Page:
A fuel truck bomb in a market in northern Syria killed at least 46 people including Turkish-backed rebel fighters on Tuesday, the Syrian Observatory for Human Rights said.
The blast in Afrin, a city controlled by Ankara’s proxies, came as people went shopping in preparation to break the Ramadan fast, according to the US State Department, which condemned the attack as a ‘cowardly act of evil’.
Photos released by the Syrian Civil Defence rescue workers, also known as the ‘White Helmets’, showed firefighters battling to douse flames amid gutted buildings and rescue workers carrying charred bodies away from the scene on makeshift stretchers.
Rami Abdul Rahman, head of the Britain-based Observatory, a monitor with a network of sources inside Syria, said ‘at least 46’ people had been killed and 50 wounded, some critically, adding that the death toll could rise.
At least six pro-Turkish Syrian fighters were among the dead, he added.
In a post on its official Twitter account, the Observatory said 11 children were among those killed.
It was not immediately clear who was behind the blast, one of the largest to rock Afrin since Turkish troops and allied rebels seized the region from Kurdish forces in March 2018 after a two-month air and ground offensive.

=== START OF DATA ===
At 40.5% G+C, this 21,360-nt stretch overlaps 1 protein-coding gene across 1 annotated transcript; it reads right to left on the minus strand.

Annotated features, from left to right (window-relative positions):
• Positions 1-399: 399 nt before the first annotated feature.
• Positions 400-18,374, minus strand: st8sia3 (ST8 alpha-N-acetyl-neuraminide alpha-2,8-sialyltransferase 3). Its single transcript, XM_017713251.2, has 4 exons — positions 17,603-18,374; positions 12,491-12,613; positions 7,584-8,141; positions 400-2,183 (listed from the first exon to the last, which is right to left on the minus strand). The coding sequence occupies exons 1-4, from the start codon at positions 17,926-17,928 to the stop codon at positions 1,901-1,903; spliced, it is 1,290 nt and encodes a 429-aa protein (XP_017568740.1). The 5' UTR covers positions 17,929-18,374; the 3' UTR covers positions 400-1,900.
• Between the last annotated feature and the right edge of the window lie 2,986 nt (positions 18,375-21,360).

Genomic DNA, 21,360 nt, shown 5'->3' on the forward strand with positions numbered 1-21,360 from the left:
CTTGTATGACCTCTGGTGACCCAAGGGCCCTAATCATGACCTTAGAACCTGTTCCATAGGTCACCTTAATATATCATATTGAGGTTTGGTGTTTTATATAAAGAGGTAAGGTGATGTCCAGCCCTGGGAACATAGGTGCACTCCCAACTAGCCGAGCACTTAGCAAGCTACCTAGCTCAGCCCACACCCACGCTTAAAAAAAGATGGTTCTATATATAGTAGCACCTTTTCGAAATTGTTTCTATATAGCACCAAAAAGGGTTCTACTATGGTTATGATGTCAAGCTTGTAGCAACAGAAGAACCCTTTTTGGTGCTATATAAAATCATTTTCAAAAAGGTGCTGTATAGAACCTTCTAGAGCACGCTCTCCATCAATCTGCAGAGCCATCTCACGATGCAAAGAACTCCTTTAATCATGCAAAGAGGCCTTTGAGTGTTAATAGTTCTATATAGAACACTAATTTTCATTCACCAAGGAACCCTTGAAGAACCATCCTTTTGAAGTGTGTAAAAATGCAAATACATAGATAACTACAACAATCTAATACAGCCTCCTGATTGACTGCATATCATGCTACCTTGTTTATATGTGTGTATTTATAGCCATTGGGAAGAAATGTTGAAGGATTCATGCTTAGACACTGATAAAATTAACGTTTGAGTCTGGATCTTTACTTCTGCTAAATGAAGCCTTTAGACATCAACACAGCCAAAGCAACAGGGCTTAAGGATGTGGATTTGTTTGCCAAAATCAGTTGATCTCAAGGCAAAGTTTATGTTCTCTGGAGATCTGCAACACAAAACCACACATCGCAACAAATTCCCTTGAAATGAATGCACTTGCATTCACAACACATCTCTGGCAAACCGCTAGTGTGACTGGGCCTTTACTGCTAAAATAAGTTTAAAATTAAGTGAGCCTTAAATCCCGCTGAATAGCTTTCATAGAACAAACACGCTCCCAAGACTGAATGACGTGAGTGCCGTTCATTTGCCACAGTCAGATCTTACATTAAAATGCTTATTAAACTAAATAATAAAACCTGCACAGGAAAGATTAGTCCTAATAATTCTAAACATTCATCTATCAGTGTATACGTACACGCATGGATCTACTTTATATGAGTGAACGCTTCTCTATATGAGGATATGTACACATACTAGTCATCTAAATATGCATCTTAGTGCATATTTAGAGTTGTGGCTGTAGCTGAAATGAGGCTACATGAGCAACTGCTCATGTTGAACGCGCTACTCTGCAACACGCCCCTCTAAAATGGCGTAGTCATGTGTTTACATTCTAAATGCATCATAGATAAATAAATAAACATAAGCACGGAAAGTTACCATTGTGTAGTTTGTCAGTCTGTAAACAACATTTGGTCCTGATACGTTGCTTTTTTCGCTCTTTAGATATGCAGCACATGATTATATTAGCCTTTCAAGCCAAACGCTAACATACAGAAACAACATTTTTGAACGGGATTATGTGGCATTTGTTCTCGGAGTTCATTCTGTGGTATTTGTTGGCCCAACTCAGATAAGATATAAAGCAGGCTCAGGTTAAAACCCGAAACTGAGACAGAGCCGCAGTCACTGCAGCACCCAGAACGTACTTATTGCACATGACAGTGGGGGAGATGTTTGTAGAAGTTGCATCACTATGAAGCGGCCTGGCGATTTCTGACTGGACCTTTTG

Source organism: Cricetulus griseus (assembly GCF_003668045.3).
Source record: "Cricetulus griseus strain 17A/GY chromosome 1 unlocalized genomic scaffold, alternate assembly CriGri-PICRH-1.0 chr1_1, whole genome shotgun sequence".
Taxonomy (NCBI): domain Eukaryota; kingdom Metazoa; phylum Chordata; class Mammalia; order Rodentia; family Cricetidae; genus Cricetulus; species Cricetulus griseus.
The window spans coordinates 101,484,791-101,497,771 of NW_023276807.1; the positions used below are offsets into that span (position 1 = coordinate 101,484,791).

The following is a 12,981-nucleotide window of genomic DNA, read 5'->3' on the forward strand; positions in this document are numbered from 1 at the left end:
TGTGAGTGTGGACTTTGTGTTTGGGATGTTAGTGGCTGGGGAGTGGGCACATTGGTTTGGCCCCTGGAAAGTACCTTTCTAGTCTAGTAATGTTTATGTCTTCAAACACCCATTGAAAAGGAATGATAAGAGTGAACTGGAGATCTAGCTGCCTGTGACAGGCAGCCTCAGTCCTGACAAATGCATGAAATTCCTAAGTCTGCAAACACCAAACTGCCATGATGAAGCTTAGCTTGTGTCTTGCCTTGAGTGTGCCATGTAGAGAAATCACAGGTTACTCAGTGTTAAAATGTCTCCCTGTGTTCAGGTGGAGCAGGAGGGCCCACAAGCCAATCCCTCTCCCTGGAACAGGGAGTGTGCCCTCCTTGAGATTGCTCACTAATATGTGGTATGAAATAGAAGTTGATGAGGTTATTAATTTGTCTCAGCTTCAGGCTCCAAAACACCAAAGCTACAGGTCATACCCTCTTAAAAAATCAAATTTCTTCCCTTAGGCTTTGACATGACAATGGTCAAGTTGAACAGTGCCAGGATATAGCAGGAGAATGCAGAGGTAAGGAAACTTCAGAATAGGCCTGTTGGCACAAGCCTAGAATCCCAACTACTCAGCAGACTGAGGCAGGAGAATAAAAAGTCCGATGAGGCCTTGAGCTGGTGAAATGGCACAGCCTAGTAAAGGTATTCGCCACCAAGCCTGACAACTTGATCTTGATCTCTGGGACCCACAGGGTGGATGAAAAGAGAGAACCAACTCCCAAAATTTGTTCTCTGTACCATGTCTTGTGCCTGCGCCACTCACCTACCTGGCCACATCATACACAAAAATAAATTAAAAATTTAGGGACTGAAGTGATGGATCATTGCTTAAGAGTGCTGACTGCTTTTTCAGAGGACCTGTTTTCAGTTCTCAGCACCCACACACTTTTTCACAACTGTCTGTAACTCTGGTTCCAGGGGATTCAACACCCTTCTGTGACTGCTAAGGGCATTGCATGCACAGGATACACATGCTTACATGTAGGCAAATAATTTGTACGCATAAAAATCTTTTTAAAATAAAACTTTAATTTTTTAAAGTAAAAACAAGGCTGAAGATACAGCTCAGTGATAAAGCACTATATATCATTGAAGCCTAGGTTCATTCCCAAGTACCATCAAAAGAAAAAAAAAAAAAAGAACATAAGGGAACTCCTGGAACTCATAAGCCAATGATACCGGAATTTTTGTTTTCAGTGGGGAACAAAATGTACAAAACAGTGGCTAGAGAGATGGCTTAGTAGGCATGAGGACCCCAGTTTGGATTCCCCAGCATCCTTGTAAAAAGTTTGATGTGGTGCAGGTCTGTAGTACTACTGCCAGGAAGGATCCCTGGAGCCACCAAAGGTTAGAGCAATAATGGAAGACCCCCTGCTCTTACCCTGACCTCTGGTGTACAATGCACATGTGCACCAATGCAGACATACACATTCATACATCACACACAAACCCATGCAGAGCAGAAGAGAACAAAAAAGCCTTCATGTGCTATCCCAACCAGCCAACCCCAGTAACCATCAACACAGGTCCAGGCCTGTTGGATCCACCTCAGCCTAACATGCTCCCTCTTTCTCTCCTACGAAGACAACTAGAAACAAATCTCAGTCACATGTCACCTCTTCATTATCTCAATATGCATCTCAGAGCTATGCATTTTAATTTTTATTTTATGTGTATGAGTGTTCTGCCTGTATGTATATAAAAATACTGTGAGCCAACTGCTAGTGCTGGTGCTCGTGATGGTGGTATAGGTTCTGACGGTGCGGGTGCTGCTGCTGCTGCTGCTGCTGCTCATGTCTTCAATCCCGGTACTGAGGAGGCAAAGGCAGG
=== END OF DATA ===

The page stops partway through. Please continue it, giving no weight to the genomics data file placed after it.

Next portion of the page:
The Turkish defence ministry blamed the attack on the Kurdish People’s Protection Units (YPG), which it views as a ‘terrorist’ offshoot of the outlawed Kurdistan Workers’ Party (PKK).
‘The enemy of humanity PKK/YPG has once again targeted innocent civilians in Afrin,’ the Turkish ministry said on Twitter.
US State Department spokeswoman Morgan Ortagus said the attack had claimed the ‘lives of dozens of people shopping in the central market as they prepared to break the Ramadan fast’.
‘Such cowardly acts of evil are unacceptable from any side in this conflict.’
The PKK has been waging a bloody insurgency in Turkey for three decades.
In January, at least seven people were killed in a car bombing in Azaz, another northern city held by pro-Turkey forces, according to the Observatory.
The Syrian conflict has killed more than 380,000 people since 2011 and forced more than half of the country’s pre-war population from their homes.
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